Szerlip v. Marcelle, 136 F. Supp. 862 (E.D.N.Y. 1955)
November 14, 1955
Joseph P. MARCELLE, as Collector of Internal Revenue, Defendant.
United States District Court E. D. New York.
*863 Sidney Szerlip, Brooklyn, N. Y., pro se.
Leonard P. Moore, U. S. Atty., Brooklyn, N. Y. (Elliott Kahaner, Asst. U. S. Atty., Brooklyn, N. Y., of counsel), for defendant.
BRUCHHAUSEN, District Judge.
The plaintiff moved for leave to file an amended complaint. He claims that certain office furniture was seized by the defendant, Collector of Internal Revenue, under a warrant of distraint, for the tax liability of one Moss Industries, Inc., and sold pursuant to said warrant before plaintiff, an attorney, having an office in tax debtor's plant, commenced this action by petition and order to show cause to stay the sale of such furniture, alleging that it was his property.
Upon the return day of the order to show cause, the Court pointed out that it would be of no avail to issue a stay, since the property was already sold, but permitted the petition to be treated as a complaint in the action. An answer was filed and the action was noticed for trial.
At a pretrial hearing, it became apparent that the complaint, seeking a stay, was improper. Plaintiff thereupon made this motion to amend his complaint, alleging the wrongful taking and praying for money damages for the value of the furniture.
The government contends that claims against it are properly litigated in the Court of Claims. While it admits that the Federal District Courts have been given jurisdiction in certain actions involving internal revenue matters, it argues that this applies to taxpayers, whereas plaintiff asserts that he is not a taxpayer. It argues further that the Internal Revenue Code contains certain conditions with regard to suits by taxpayers, and that even if plaintiff be in that class, he has not complied with these regulations.
Suits in the nature of replevin to restrain the Collector of Internal Revenue from selling property seized by him are brought in the District Courts under Title 28 U.S.C.A. § 2463 and prior statutes, declaring that property taken under the revenue laws is not repleviable but subject to the decrees of the courts of the United States having jurisdiction thereof.
It is settled law that nondelinquent third-parties, whose property has been taken by the Collector of Internal Revenue for the tax liability of another, may maintain actions in the Federal District Courts under this section, to stay the sale thereof, without being bound by provisions of the Internal Revenue Code forbidding suits restraining the assessment of tax (now Sec. 7421 of the Internal Revenue Code of 1954, 26 U.S.C.A. § 7421). Long v. Rasmussen, *864 D.C.Mont., 281 F. 236; Rothensies v. Ullman, 3 Cir., 110 F.2d 590; Tomlinson v. Smith, 7 Cir., 128 F.2d 808; Raffaele v. Granger, 3 Cir., 196 F.2d 620.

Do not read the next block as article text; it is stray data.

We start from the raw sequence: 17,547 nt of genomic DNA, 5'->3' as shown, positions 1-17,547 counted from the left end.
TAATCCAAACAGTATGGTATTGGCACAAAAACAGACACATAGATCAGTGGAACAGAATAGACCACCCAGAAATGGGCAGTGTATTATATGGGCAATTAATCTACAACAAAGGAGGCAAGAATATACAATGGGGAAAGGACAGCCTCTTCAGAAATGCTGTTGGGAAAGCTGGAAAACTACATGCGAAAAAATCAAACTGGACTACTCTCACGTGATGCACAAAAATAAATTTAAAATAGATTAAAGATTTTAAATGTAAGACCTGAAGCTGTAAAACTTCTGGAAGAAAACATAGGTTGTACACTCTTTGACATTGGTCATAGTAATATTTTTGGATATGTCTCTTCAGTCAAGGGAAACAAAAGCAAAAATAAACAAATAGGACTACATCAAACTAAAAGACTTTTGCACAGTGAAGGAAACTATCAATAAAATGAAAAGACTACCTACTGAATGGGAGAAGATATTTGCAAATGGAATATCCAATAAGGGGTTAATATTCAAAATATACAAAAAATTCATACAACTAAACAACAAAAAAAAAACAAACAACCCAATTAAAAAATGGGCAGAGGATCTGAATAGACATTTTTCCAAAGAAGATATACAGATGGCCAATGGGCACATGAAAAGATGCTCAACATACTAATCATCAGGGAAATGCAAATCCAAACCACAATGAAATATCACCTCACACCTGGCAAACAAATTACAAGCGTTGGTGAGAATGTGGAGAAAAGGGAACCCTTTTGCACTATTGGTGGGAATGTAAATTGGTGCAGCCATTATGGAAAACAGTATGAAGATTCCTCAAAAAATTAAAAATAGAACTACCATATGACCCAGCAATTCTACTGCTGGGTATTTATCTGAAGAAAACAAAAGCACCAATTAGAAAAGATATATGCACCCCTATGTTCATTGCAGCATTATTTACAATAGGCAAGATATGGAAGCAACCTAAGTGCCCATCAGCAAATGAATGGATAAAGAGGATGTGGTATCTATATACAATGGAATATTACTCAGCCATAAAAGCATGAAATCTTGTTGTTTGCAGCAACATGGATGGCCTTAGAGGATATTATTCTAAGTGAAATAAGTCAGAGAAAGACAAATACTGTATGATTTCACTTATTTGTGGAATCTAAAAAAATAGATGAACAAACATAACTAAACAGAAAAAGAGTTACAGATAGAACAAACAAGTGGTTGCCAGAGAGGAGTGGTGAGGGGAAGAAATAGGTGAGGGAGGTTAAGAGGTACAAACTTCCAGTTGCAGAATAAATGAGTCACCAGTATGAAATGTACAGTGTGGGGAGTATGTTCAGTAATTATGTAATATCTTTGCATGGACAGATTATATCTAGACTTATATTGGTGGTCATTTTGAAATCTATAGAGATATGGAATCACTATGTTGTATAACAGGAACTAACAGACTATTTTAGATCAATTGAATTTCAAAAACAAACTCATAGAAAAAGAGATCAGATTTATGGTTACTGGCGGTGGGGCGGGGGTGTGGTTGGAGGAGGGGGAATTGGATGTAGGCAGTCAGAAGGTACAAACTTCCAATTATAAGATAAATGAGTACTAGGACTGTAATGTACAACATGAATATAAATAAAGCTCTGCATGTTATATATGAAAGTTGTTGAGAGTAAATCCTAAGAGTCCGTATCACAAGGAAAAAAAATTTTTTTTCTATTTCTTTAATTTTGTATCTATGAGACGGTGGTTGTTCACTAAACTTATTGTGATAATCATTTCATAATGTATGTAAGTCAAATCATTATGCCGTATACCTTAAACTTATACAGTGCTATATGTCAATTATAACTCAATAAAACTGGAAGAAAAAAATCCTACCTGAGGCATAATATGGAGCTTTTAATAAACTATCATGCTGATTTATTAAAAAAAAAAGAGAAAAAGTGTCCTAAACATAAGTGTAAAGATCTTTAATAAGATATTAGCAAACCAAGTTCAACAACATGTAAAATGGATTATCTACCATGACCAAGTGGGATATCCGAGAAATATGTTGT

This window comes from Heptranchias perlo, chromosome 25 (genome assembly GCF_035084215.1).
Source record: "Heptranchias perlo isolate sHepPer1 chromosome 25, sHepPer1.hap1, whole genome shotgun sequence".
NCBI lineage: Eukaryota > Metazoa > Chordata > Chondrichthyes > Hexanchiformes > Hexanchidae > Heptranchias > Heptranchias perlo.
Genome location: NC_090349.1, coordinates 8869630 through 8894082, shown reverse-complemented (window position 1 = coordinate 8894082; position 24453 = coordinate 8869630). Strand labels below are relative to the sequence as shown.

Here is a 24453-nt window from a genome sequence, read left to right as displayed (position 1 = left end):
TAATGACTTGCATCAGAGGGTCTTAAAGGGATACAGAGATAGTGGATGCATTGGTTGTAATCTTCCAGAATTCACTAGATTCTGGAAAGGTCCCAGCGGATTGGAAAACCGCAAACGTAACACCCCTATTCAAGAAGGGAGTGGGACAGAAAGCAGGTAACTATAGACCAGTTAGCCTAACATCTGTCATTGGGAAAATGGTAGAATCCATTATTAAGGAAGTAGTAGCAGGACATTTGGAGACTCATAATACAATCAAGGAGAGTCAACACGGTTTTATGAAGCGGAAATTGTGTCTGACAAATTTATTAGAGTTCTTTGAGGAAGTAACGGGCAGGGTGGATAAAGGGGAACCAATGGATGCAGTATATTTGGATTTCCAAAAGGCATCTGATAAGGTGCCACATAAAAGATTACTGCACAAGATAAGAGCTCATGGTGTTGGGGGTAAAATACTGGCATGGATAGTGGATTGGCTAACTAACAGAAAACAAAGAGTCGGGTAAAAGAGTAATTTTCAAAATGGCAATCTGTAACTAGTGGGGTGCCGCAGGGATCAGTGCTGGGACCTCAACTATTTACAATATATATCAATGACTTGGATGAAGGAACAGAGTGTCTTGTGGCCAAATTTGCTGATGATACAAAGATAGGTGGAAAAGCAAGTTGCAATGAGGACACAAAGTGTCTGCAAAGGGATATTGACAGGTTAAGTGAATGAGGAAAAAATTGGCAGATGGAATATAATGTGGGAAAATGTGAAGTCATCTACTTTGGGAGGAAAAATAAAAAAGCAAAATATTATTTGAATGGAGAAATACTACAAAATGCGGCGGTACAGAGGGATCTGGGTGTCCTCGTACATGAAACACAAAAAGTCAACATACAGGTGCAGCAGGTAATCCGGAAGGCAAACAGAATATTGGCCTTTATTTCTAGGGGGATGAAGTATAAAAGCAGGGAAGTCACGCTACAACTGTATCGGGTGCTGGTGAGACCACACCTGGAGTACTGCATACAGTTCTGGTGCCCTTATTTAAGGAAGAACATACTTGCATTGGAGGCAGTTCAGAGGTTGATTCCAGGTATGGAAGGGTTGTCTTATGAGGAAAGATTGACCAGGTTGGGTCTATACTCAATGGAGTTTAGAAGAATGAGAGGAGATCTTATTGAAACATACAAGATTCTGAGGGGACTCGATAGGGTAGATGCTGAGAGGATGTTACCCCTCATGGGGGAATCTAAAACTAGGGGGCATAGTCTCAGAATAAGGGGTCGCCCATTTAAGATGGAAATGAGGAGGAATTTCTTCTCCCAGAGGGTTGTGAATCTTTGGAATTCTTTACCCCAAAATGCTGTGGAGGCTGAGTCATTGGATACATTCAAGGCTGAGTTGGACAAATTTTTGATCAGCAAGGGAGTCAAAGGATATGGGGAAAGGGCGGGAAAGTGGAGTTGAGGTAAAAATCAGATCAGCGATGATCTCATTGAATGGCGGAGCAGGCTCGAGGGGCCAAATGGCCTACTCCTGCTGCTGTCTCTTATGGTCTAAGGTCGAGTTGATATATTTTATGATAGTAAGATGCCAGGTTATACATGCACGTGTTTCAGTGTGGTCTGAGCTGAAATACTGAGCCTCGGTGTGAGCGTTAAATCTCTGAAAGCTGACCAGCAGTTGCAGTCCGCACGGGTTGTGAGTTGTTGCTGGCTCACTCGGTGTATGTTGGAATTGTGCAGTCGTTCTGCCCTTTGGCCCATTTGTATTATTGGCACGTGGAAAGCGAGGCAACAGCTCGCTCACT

Suits against the Collector of Internal Revenue for money damages, usually as claims for tax refunds, are brought in the District Courts under Title 28 U.S.C.A. § 1340 and former similar statutes in the Judiciary Code, giving Federal District Courts jurisdiction of any civil action arising under an Act of Congress providing for internal revenue.
Nondelinquent third-parties have been permitted to sue under this section where their interest is pecuniary rather than proprietory. Stuart v. Chinese Chamber of Commerce of Phoenix, 9 Cir., 168 F.2d 709; Colorado Milling & Elevator Co. v. Glenn, D.C.W.D.Ky., 118 F. Supp. 943; City of New York v. Evigo Corp., D.C. S.D.N.Y., 121 F. Supp. 748; Phillips v. Jonas, D.C.E.D.Wis., 122 F. Supp. 773; Gerth v. United States, D.C.S.D.Cal., 132 F. Supp. 894.
In Stuart v. Chinese Chamber of Commerce of Phoenix, supra, it was held that the provisions of the Internal Revenue Code regarding notice of claim prior to lawsuit (now Section 7422 of the Internal Revenue Code of 1954, 26 U.S. C.A. § 7422) did not apply to such a plaintiff.
The Stuart case, 168 F.2d at page 712, used the oft-quoted language of the Long case, supra, viz.:
"`The revenue laws are a code or system in regulation of tax assessment and collection. They relate to taxpayers, and not to nontaxpayers. * * * With them Congress does not assume to deal, and they are neither of the subject nor of the object of the revenue laws.'"
The cases of Gerth v. United States, supra, and Petition of Sills, D.C.E.D. N.Y., 115 F. Supp. 239, deal with still other procedural requirements of the Internal Revenue Code concerning notice of claim in actions to clear title to realty (now Sec. 7424 of the Internal Revenue Code of 1954, 26 U.S.C.A. § 7424) but held that they were not applicable to nontaxpayers.
In the Gerth case, supra, the Court reiterated the above quotation and 132 F. Supp. at page 898, said:
"* * * the logic * * * is equally applicable".
The plaintiff's action is within the jurisdiction of the Federal District Court under the Judiciary Code and is not restricted by the provisions of the Internal Revenue Code.
The motion is granted.